Instagram Phishing Lures You In With Fake Copyright Violation

A new Instagram phishing campaign is threatening users with account suspension because of a “copyright infringement”. A poorly worded email informs you that content in your account “will violate our copyright laws”. Users are asked to fill out a fake “Copyright Objection Form” within 24 hours. The form requires they enter their Instagram username and password, which are then captured and sent to the attackers. Don’t fall for this trick! Without following any links in the message, go to your account settings in Instagram and check there for a notice. More details on this phishing attack, including pictures of the messages, and what to do if you have already fallen for the ruse, are available at Bleeping Computer, at this address:

Be careful out there on social media!

Emails claiming your Office 365 account is about to be deleted are fraudulent

Emails claiming “your Office 365 account is about to be deleted” are fraudulent. They immediately ask you to pay your invoice and of course, the college provides these accounts to you out of the college budget. You are not expected to pay for these accounts. The email looks official and even the sending address looks legitimate, but the links do not go to Microsoft.

Please report these emails using the “Report Email as Phishing” button.

If you have received one of these emails and clicked on any of the links, please contact

Service Update Messages from “office-365” are fake

Messages claiming your “office-365” email is “out of date” and asking you to click on a link to confirm it and prevent deactivation are fake. They will address you in the greeting with your email username and be signed “Microsoft Support”. The email suggests you complete this action within 12 hours. See the screenshot below.

Please report these emails using the “Report Email as Phishing” button.

“Urgent Action Required” Emails are Fraudulent

Many users are receiving emails with the subject of “Urgent Action Required”. These emails are fraudulent. The content of the email suggests there is a problem with their account and incoming emails will be “placed on hold”. Various methods are used to convince the user the email is valid. A green banner in the body of the email says “From Microsoft Office365” and in a large font before the main text it says “Berry Account Service”, which is never a term used by OIT. Oddly, the email address is partially obscured with asterisks, but the first two letters are left exposed.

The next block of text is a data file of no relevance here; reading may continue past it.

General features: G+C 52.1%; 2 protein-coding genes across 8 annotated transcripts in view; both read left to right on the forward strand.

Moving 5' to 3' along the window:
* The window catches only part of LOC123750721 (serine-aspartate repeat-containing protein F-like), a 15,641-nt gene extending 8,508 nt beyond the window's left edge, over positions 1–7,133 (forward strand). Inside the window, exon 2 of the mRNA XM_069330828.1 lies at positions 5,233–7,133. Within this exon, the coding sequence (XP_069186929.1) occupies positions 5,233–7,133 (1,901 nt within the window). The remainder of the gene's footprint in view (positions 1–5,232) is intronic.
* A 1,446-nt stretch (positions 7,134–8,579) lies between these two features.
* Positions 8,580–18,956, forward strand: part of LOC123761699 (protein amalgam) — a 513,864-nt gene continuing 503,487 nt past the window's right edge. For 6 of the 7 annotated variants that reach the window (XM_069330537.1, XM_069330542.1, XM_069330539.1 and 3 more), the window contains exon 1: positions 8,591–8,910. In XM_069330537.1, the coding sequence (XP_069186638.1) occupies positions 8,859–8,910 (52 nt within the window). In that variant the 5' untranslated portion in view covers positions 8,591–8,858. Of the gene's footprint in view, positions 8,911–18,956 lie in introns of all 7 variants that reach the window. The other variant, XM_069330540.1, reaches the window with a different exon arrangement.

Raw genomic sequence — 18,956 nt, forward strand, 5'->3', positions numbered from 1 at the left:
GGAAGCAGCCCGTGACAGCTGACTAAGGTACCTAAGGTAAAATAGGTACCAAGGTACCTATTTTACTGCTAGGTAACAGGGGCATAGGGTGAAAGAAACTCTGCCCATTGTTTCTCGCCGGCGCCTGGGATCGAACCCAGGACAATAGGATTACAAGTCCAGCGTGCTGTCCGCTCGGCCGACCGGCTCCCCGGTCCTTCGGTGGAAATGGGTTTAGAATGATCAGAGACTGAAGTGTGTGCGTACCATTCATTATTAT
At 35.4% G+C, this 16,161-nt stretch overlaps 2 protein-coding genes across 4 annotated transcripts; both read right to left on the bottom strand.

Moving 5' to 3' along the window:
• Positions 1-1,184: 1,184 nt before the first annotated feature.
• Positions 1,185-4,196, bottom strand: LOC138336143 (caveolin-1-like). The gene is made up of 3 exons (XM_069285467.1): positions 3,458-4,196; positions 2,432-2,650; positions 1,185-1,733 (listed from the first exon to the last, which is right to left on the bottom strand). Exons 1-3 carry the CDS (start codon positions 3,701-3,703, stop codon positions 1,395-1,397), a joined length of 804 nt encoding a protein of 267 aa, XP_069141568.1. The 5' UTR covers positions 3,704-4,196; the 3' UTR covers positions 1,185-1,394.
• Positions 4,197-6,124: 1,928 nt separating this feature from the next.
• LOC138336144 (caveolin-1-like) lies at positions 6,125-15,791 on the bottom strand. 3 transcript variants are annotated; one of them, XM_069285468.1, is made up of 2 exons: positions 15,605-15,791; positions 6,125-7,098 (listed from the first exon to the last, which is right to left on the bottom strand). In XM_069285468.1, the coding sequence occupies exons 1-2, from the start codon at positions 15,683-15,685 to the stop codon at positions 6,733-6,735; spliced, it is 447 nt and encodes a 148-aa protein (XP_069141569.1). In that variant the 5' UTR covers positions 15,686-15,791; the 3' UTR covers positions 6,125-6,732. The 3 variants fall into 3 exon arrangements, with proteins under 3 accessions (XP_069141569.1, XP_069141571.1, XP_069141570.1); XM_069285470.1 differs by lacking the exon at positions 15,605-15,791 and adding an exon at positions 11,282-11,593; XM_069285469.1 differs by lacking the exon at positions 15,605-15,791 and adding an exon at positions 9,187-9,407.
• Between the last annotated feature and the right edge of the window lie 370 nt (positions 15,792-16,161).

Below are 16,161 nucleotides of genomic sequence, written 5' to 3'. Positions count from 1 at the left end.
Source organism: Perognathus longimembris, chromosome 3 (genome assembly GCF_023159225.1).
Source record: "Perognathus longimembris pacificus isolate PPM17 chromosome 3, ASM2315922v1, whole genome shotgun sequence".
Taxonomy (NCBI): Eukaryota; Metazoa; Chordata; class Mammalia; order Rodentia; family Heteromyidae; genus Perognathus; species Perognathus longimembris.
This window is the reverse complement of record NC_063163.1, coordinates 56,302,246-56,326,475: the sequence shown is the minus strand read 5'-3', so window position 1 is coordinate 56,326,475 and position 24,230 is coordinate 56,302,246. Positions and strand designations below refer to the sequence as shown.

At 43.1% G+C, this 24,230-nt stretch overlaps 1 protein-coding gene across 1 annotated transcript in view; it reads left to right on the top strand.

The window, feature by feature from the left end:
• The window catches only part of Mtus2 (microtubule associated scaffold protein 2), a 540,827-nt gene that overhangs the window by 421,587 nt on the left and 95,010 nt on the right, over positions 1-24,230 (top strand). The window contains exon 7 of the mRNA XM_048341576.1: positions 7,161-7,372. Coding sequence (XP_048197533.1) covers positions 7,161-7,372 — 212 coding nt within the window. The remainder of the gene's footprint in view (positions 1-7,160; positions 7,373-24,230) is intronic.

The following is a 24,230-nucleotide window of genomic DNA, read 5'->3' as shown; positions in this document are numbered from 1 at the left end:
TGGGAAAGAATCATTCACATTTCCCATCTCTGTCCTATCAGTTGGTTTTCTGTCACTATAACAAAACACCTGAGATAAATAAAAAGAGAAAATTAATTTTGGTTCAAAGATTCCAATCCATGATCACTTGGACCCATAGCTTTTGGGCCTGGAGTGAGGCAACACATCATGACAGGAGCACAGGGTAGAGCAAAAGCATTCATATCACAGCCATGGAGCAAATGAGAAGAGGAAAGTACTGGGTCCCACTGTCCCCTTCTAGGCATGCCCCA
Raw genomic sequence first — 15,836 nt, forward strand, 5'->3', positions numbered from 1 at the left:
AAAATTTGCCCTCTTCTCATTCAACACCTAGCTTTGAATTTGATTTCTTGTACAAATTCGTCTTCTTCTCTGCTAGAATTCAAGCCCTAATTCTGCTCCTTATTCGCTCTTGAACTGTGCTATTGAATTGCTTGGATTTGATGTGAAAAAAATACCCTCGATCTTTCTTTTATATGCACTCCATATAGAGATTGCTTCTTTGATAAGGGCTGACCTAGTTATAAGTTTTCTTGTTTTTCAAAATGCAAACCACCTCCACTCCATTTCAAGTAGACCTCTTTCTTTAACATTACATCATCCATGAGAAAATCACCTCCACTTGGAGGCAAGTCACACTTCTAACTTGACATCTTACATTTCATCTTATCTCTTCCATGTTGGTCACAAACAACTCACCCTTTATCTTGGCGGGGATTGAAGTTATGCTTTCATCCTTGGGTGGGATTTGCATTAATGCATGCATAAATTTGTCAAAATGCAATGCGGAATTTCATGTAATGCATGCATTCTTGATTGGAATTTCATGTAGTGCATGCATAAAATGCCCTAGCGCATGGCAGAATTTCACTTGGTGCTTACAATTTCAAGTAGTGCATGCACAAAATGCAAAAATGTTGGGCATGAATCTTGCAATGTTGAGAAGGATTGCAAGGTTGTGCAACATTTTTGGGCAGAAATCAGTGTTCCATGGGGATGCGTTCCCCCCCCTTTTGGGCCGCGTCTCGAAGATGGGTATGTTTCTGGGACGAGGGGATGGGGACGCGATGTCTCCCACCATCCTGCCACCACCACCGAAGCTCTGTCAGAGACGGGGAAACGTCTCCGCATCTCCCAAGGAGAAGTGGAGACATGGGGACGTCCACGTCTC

Some emails are poorly crafted, as the button which says “Review Your Recent Activity” which should be a link, is not, but the “Berry Account Service” and the partially obscured email are.

Please report these emails using the “Report Email as Phishing” button.

Urgent (job) opportunities are fraudulent

A large number of emails have been received by faculty, staff and students announcing an urgent (job) opportunity. The full text of the email is below, minus the web link that either is serving malware to visitors, or is simply a scam funnel that will attempt to harvest information and credentials from victims. These emails could come from users within the Berry email system.

**************************Begin email text*********************************


This Job is currently recruiting. A Job that will not affect your present employment or studies, fun and rewarding.  You get to make up to $300 weekly, I tried it and i made cool cash, If You are interested you can visit their website at to apply and read more about the job.

Best Regards.

Job Placement & Student Services
Berry College
2277 Martha Berry Hwy NW
Mount Berry, GA 30149

*****************************End email text*******************************

Please report these emails using the “Report Email as Phishing” button.

Job “opportunities” from Kimble Group

Emails purporting to inform the recipient of available jobs related to their field or interests from a company called “Kimble Group” appear to be suspect. The emails are generally poorly worded, include incorrect grammar, incorrect personal information (wrong names), and may be completely unrelated to job interests or fields.

While the exact purpose of the emails is unknown, it is possible that this company is either illegally or unethically promoting open positions, or it could just be an attempt to steal user credentials or install malware on the computer of any user that clicks on the link.

Please report these emails using the “Report Email as Phishing” button.

Fake “undelivered email” notification

A common phishing email that is seen here at Berry and elsewhere is a notification that the recipient has a random number of undelivered emails, usually since a certain date. Sometimes the emails are described as unique in some way, for example “clustered”. Clicking on the link will take the user to a fake Office365 login page where, if they enter their username and password, it is captured. Sometimes the fake site will redirect the user to their real login page, as if they had entered the wrong credentials.

Don’t fall for these emails, there is no self-service function to release “undelivered” emails.

Please report all emails like this using the “Report Email As Phishing” button